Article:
And then she was still, for Lennie had broken her neck”(100). And so, she was dead. Well, this quote “I don't like curley. He ain't a nice fella” clearly means that Curley was rude and not nice to his wife. She did not have a lot of privileges like she couldn’t talk to anyone else but Curley because Curley would get mad.
Despite her young age, she later wrote two poetic versions of the battle. In 1756, she married Abijah Prince who was a former servant. When Abijah’s owner died, he left land to Abijah and freed him. Abijah ended up purchasing Lucy her freedom and then proceeded to marry her. Abijah and Lucy married in Deerfield where they had their six children.
The Fortens were active abolitionists and their home was open to many visitors who supported their cause. Charlotte attended Higgins Grammar School along with the white students and later the Normal School in Salem, Massachusetts at the age of 16. She was very determined about school, books, and studying so she can give back to slaves by “changing the condition of the oppressed and suffering people” as Esther M. Douty wrote in Free Black Teacher. This lead to her being one of the first African American teacher in Salem to be hired, where she even taught white students. During teaching career, she recorded the events in her life, events in that era, and her idols like Fredrick Douglass, and Harriet Tubman in her personal journals.
Phillis soon after being adopted into the Wheatley family “experienced special, much-indulged comfort” (Lauter 1297). Phillis was treated quite differently from the other slaves that she lived with; it was if they accepted her as one of their own children. Phillis Wheatley was a very intelligent child and Mrs. Wheatley noticed this about her when they brought her home, for she “was frequently seen endeavoring to make letters upon the wall with a piece of chalk or charcoal” (Odell 10). Due to Phillis’s inquisitive and precocious nature, Mrs. Wheatley decided to take it upon herself to educate the young child, in teaching her how to read and write. Being “tutored by family members, she quickly learned English, Latin and the Bible” (Lauter 1297).
When Kincaid views the map of England presented to the class by the teacher, she makes a sarcastic comment, “at the time I saw this map - seeing England for the first time - I did not say to myself “Ah, so that’s what it looks like.” Her teacher views the map with awe. Through this statement it is evident of Kincaid’s perspective of England. She shows much less enthusiasm because she feels a loss of her Antiguan culture with an over emphasis on the English way. Another example of sarcasm used by Kincaid is when she tells of the realization that nearly everything on her island comes from England. She states that the food, clothing, accessories and cars all seem to have been “Made in England.” Kincaid explains to draw a map of England would result in her erasure, not physical erasure, but her erasure all the same.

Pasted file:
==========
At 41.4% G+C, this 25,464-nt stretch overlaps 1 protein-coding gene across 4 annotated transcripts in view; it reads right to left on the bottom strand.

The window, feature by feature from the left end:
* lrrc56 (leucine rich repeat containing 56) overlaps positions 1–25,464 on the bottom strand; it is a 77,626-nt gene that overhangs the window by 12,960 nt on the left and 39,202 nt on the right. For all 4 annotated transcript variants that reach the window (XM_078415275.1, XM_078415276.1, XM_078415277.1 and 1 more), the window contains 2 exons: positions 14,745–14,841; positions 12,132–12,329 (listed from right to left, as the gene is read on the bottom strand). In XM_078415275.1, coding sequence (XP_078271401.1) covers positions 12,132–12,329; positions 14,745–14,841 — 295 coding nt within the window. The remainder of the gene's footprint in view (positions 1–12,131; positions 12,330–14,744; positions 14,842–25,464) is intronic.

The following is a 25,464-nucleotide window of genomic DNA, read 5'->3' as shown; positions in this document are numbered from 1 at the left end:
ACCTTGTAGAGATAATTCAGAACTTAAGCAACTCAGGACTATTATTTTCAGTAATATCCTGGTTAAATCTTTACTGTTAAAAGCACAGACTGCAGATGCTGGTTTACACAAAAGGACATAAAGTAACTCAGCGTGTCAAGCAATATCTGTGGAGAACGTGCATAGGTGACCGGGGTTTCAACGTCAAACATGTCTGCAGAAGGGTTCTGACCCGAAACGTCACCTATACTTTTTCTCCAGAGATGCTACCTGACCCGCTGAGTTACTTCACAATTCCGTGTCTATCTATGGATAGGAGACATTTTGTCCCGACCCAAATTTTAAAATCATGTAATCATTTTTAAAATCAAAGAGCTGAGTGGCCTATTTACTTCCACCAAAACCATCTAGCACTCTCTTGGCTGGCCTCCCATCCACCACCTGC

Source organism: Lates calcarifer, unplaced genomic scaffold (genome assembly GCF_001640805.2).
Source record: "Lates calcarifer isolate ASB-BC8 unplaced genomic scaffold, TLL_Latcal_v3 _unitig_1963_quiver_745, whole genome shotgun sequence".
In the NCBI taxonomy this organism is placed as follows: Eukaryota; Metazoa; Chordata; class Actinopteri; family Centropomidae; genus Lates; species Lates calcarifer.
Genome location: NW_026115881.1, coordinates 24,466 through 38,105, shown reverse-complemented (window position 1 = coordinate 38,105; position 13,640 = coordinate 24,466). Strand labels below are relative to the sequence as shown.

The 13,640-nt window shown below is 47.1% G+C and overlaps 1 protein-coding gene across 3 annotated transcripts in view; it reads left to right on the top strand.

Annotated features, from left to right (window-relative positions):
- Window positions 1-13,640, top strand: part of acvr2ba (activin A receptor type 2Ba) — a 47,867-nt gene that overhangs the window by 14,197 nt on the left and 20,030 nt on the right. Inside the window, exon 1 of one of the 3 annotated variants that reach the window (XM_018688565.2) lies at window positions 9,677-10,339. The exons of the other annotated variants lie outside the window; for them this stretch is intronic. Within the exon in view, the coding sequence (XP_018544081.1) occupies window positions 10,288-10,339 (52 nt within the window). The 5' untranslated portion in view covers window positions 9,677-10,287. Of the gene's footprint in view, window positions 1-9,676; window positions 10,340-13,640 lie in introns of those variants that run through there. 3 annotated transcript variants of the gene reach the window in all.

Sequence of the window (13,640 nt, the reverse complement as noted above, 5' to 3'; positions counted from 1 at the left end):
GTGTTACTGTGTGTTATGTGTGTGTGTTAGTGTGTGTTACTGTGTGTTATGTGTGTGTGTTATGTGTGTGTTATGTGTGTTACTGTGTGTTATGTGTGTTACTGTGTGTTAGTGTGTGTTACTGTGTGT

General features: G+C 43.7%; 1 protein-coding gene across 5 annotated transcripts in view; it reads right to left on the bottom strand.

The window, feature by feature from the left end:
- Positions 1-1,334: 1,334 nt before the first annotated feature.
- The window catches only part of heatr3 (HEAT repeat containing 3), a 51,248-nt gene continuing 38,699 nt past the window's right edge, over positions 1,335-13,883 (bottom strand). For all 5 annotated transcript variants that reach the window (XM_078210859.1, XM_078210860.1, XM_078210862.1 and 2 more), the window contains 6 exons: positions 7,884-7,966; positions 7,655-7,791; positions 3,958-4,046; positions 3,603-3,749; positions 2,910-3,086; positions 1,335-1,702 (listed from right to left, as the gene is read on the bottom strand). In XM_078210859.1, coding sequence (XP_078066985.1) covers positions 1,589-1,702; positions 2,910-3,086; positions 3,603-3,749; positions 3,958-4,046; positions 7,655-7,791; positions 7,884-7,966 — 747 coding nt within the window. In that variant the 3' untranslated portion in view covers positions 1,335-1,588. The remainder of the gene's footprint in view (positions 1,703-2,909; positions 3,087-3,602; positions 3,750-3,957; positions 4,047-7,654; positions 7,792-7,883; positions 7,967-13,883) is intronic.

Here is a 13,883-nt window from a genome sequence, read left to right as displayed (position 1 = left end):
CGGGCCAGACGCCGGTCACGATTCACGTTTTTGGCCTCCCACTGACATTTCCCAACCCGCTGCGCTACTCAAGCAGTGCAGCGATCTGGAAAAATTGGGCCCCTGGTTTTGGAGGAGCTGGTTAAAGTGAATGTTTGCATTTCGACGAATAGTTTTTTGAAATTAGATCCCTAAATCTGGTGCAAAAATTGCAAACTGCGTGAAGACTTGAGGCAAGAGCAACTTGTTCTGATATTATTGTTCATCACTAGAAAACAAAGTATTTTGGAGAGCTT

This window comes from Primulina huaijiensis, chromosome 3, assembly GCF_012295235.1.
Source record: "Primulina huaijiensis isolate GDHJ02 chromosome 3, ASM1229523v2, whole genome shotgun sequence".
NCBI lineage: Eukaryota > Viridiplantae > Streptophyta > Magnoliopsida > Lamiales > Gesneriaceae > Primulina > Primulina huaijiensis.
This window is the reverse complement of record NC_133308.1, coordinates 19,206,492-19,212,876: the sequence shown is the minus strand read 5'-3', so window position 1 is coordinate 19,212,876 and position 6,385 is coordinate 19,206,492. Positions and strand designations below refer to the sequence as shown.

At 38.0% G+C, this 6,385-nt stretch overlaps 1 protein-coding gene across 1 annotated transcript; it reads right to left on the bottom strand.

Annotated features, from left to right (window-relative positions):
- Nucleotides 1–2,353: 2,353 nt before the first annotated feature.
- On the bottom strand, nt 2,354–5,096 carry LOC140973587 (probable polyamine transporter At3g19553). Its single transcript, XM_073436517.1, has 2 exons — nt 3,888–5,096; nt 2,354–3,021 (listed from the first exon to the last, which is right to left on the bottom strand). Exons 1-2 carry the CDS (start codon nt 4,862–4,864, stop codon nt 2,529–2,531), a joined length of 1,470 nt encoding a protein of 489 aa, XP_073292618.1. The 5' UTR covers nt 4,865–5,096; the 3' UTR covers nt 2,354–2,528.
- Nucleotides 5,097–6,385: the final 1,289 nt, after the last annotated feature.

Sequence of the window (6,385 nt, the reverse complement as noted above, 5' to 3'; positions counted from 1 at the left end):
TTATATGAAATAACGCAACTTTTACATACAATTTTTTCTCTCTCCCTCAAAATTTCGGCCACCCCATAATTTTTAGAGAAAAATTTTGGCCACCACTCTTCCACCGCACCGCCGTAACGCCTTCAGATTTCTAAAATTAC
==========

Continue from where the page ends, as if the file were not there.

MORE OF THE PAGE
She was the fifteenth of seventeen children, but the most successful. Her parents Samuel and Pasty McLeod, and her oldest brothers and sisters, were slaves before emancipation when the Union won the Civil War. Mary’s parents considered education to be very important. Though poor by national standards, the McLeod family was a symbol of stability and unity in the
But after abit of time the death of people began to increase rapidly. Wars and massacres is an impact also experienced by Indians in North America. The most tragic war of the Indians was the battle of the Wounded Knee. In this massacre there was a place in the Sioux community which was a very dangerous place for the Sioux people so big foot the Sioux chief decided to move to a safer place. One of the US soldiers orders the Sioux people to go back to their place HOWEVER one Sioux soldier didn’t want to go back and people started to fight back in a result 300 men including women and children were killed.
Analysis of “The Century Quilt” Written by Marilyn Waniek, “The Century Quilt” describes the importance of heritage in the narrator’s life. Using imagery, tone, and structure, Waniek effectively illustrates the importance of her quilt. The quilt represents not only her family’s heritage but also her future heritage. Waniek’s diction creates a nostalgic tone: “I remembered how I’d planned to inherit that blanket” (Lines 9-10) and “my sister and I were in love with Meema’s Indian blanket” (lines 1-2). Her word choices “remembered” and “were in love,” Waniek emphasizes a sentimental memory.
She told the officer that she was a bad mother and expected to be punished. This crime will unravel the reasons why a loving mother, of five, had drowned all of her children, tangled in issues of depression, religious fanaticism, and psychosis. Why would any mother murder all of her children? When Andrea was brought in for questioning she was asked “who killed your children” and she said “I killed them”. Then she was asked “why did you kill your children” and she replied “because I am a bad mother”.
One event in her past that influenced her behavior is her parents’ death. Abigail’s parents were beat to death with a bludgeon by Native Americans. As a result, she carries very scarring details of her past with her and has not been raised in a typical way. Not having her parents in her life deprived Abigail of learning life lessons and taking advice from a mother and father on a regular basis. The fact that her parents were killed right in front of her is also very traumatizing.